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to wonder how to handle this neighbour?

(18 Posts)
knitpicker Thu 04-Oct-12 12:54:31

There is an elderly lady living across the street from us. It's become obvious in the last six months or so that she is in the throes of some sort of dementia/ senility. She has no children but there are three nephews who used to visit regularly but now they come sporadically at best - to my knowledge as I am in work all day. To DH and myself (and other neighbours we have discussed it with) it has become obvious that she is no longer capable for caring for herself. She stands out on the street yelling abuse at no one in particular, she goes from door-to-door knocking and ringing bells - sometimes she just wants to chat, sometimes she need help with her bills, sometimes she has cakes for the children. In the last two weeks she has approached DH very upset saying that all her money has been stolen, she has a special hiding place in her house apparently. One week she said she was missing £300, yesterday she said she was missing £400 - DH has advised her to go to the police and lent her money to tide her over as she said she had no money for food.
Thing is we suspect it might be one of her nephews stealing her money, DH asked her to think carefully who had access to the house - she mentioned one nephew, lets call him Tom - his name crops up all the time. Her version of events is so unreliable though - one time she said Tom calls every day, another time she said she hadn't seen him for months etc etc. Tom won't give her his phone number - think he changed it as she used to call him at all hours.
It's not our place to get involved but we can't sit back and do nothing. BTW other neighbours think it's just as likely she has forgotten where she put the money or hasn't collected her pension at all. What is the appropriate level of intervention from concerned neighbours? We have tried to track down nephew to talk about our concerns - not possible at the address the lady gave us. Is it our place to talk to police/ social services? There are other incidents pointing to how much her mind has deteriorated lately but this is already long enough! Would appreciate any advice.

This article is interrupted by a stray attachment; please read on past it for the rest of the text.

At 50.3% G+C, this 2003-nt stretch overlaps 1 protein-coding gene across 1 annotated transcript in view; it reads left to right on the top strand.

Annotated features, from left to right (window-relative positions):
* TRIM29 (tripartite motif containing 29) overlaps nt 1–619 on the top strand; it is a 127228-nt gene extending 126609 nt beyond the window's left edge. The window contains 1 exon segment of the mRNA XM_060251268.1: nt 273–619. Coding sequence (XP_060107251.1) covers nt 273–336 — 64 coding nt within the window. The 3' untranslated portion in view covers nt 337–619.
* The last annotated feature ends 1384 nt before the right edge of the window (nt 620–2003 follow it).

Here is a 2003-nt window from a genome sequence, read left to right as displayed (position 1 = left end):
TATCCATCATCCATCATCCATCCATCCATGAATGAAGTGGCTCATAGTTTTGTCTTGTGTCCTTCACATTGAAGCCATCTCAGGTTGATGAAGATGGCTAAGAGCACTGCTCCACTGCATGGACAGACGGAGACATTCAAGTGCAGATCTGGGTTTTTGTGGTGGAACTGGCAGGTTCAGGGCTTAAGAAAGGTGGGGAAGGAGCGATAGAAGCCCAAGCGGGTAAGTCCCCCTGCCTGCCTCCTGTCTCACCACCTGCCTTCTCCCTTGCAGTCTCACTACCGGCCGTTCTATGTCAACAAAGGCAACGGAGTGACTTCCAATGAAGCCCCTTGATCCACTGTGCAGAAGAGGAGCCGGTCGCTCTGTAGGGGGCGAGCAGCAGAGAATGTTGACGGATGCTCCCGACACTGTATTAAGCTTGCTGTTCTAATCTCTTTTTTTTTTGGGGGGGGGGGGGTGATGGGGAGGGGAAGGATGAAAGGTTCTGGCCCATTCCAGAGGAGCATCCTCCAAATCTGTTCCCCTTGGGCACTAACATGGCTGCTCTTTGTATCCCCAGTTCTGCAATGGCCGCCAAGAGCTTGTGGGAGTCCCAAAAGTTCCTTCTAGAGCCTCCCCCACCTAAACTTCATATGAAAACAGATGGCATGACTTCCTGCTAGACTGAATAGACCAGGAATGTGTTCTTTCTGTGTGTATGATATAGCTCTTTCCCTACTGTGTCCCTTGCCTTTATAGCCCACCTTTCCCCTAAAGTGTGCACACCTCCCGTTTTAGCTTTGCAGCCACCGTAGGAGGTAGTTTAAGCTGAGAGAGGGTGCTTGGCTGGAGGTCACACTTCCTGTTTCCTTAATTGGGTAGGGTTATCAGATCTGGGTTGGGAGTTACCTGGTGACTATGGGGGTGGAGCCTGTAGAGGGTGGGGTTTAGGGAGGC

hobnobsaremyfave Thu 04-Oct-12 12:56:27

Have a look on your council website and see if they have a POVA team (protection of vulnerable adults), give them a ring and ask for advice.

mrsminerva Thu 04-Oct-12 12:57:28

It is your place to talk to social services and the police IMO. She needs help. You and your husband sound like really nice people.

KenLeeeeeee Thu 04-Oct-12 12:57:29

That's really sad :-( Can social services help with older people in situations like this? Does she have any other family that you know of?

quoteunquote Thu 04-Oct-12 12:58:33

Let social service know of your concern, they will come and assess her, and then they can put in some support,

could you leave a letter at her house for her nephew to contact you, and then ask him for his number, so that you can alert him, when she may need support.

Pancakeflipper Thu 04-Oct-12 12:58:57

Find out what Dr's she is with and phone them and tell them you are worried. They can also help get the various agencies on board.

catwomanlikesmeatballs Thu 04-Oct-12 13:00:24

Call social services, they'll help her.

MammaTJisWearingGold Thu 04-Oct-12 13:01:45

Of course it is your place to get involved. How would you feel if she was found dead in her home and you hadn't?